Imagine if you will, just for a moment, being Johann Sebastian Bach, showing up a little late for breakfast (or maybe not, Johann Sebastian was probably the kind of guy that showed up at exactly the right time, being a self-disciplined and productive kind of person), someone (maybe your wife, who knows) asks “How are you? Were you at the music again last night, get any good stuff done?” and you could just say “Oh nothing much, just some of the most influential and consequential music of the next several hundred years, perhaps ever, in fact. So, what’s for breakfast?”. You could just coast on that, but then you don’t, you go one better, rinse and repeat.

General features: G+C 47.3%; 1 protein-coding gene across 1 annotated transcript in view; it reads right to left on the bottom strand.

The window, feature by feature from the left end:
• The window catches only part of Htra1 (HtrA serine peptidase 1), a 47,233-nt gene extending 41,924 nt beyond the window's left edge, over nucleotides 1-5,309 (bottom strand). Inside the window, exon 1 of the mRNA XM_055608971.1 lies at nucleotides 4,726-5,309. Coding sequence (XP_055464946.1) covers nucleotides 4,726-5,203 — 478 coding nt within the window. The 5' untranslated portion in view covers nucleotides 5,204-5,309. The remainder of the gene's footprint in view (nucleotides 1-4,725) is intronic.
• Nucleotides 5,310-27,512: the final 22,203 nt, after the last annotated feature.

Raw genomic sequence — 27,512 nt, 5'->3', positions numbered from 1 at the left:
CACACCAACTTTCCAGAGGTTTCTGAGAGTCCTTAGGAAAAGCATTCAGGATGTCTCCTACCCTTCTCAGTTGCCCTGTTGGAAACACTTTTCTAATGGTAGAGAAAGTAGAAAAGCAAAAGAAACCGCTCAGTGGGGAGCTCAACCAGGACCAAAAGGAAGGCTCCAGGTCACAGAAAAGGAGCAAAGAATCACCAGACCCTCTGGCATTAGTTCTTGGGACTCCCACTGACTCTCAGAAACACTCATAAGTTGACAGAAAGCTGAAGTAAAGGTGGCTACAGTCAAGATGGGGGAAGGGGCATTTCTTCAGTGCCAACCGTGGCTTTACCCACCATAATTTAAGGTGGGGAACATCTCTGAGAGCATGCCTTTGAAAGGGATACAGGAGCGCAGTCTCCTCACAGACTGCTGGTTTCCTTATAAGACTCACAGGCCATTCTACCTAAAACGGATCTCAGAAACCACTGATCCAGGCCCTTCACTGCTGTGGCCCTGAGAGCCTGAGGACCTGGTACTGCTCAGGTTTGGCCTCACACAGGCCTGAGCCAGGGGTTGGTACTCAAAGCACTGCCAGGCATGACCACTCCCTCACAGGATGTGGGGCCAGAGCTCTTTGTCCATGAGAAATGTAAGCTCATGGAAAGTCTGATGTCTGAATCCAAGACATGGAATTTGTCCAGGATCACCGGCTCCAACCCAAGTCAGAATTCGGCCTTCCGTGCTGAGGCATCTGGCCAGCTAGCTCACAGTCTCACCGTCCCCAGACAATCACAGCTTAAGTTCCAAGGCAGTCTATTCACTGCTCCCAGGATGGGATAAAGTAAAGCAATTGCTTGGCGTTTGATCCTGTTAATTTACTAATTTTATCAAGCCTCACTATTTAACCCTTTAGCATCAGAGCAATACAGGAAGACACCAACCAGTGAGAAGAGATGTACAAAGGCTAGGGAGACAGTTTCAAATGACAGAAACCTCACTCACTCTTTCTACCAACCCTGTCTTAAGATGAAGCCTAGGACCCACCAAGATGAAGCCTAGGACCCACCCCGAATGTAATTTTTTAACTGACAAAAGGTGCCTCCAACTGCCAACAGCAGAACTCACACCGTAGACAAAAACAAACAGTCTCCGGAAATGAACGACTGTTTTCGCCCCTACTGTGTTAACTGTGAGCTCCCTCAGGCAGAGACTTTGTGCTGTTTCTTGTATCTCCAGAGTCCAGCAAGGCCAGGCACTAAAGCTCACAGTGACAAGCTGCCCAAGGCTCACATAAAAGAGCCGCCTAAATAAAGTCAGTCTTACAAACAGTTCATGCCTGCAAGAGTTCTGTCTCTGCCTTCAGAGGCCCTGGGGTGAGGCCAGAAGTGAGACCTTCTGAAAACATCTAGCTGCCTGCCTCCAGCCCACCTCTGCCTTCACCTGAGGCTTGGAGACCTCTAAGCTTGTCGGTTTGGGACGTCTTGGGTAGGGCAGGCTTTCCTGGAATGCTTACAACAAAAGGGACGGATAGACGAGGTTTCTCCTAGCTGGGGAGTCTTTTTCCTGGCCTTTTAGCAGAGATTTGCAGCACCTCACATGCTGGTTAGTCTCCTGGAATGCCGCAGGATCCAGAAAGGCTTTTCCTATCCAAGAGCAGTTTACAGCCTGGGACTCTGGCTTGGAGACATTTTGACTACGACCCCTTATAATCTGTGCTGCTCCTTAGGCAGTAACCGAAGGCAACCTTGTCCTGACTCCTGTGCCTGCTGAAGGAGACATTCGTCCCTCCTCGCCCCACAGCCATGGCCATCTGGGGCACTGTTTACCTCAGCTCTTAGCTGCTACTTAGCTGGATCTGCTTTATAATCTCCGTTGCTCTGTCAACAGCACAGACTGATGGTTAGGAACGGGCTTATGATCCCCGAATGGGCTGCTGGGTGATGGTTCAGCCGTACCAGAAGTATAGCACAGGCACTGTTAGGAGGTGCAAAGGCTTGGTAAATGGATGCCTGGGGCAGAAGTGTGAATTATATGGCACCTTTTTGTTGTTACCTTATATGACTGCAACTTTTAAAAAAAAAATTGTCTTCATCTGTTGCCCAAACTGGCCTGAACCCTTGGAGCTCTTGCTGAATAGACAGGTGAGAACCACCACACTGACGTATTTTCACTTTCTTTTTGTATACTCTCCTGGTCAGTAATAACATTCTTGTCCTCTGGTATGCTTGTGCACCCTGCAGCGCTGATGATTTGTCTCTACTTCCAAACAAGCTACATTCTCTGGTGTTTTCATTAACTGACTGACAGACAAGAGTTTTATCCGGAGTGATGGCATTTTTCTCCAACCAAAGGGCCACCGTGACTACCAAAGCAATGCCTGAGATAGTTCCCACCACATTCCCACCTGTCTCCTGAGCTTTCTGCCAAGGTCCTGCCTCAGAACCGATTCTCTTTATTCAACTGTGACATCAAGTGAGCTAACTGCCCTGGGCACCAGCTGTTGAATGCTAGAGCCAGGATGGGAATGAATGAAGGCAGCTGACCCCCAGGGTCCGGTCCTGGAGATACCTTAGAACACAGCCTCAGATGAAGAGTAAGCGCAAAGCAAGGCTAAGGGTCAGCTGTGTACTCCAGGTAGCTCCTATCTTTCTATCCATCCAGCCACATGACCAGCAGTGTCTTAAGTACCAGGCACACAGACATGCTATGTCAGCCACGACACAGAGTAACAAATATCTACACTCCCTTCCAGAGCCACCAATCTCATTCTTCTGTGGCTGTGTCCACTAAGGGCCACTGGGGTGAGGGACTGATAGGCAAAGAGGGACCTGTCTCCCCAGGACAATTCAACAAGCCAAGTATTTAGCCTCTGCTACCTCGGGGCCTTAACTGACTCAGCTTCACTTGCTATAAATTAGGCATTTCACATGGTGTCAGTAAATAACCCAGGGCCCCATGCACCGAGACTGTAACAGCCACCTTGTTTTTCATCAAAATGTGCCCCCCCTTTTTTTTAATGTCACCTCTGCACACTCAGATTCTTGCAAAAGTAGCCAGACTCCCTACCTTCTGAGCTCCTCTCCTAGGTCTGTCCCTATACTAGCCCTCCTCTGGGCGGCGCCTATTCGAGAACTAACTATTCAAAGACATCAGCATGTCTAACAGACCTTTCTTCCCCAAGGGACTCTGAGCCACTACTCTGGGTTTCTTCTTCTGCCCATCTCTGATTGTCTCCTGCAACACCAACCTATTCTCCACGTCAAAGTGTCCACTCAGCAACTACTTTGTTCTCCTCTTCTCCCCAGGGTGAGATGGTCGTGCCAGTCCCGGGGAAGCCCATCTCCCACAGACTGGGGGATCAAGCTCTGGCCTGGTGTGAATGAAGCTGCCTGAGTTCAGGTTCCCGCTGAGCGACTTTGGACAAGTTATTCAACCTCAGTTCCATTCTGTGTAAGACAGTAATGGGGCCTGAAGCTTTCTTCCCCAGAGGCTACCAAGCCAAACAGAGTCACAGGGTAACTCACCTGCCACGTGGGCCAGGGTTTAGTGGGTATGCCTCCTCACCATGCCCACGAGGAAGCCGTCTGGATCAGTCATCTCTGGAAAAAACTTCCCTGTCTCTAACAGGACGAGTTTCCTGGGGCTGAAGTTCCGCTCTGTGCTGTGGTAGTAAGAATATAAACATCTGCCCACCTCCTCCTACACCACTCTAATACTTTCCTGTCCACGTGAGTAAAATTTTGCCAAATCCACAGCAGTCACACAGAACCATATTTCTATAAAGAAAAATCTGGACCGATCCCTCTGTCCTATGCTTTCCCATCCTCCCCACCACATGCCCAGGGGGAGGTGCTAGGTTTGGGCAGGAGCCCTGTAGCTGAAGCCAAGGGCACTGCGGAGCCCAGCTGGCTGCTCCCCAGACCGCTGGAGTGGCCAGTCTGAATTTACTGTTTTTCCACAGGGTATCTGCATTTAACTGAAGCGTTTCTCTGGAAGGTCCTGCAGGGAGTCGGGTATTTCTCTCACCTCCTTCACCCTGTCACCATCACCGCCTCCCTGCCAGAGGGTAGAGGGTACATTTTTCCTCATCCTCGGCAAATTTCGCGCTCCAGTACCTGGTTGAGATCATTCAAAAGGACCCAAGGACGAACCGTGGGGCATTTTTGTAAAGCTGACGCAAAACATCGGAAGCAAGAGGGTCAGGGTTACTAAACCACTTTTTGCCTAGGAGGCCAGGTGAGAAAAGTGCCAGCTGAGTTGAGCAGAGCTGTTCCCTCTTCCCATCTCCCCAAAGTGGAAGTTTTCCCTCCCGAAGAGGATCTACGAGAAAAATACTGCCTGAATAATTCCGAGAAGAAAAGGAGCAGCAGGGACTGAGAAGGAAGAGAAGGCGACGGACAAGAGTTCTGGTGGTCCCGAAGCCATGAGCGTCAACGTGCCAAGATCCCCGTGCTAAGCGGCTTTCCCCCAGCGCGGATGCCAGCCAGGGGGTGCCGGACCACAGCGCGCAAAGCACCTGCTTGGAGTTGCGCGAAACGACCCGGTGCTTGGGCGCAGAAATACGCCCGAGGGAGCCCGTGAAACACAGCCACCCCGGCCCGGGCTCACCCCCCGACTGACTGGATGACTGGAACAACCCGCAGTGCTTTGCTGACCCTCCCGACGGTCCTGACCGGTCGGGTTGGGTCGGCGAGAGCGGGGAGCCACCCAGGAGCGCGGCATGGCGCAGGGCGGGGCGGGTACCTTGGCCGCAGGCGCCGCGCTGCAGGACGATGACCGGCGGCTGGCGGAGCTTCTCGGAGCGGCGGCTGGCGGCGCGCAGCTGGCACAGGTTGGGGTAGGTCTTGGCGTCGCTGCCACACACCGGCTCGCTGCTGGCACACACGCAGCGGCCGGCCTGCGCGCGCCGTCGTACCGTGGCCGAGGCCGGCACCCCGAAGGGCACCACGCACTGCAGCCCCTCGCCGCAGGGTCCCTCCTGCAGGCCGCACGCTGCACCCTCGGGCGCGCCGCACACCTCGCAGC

I was listening to Cello Suite No. 1 in G Major again, and I still can’t get over how astonishing this music is. A man, an ordinary man with a fundamental understanding of music and the human condition wrote that. He didn’t just write that and call it a day, as he fully had a right to, he knocked it out and then got on with thinking up other music, which is incredible.
To be fair, I could have written these two paragraphs about Beethoven too, but I was listening to Cello Suite No. 1 in G Major and had this thought, this idea (again, I have it every time that I listen to it). I could have been listening to anything by Beethoven and it would be as applicable. The towering, immense genius of it, reaching down through the centuries.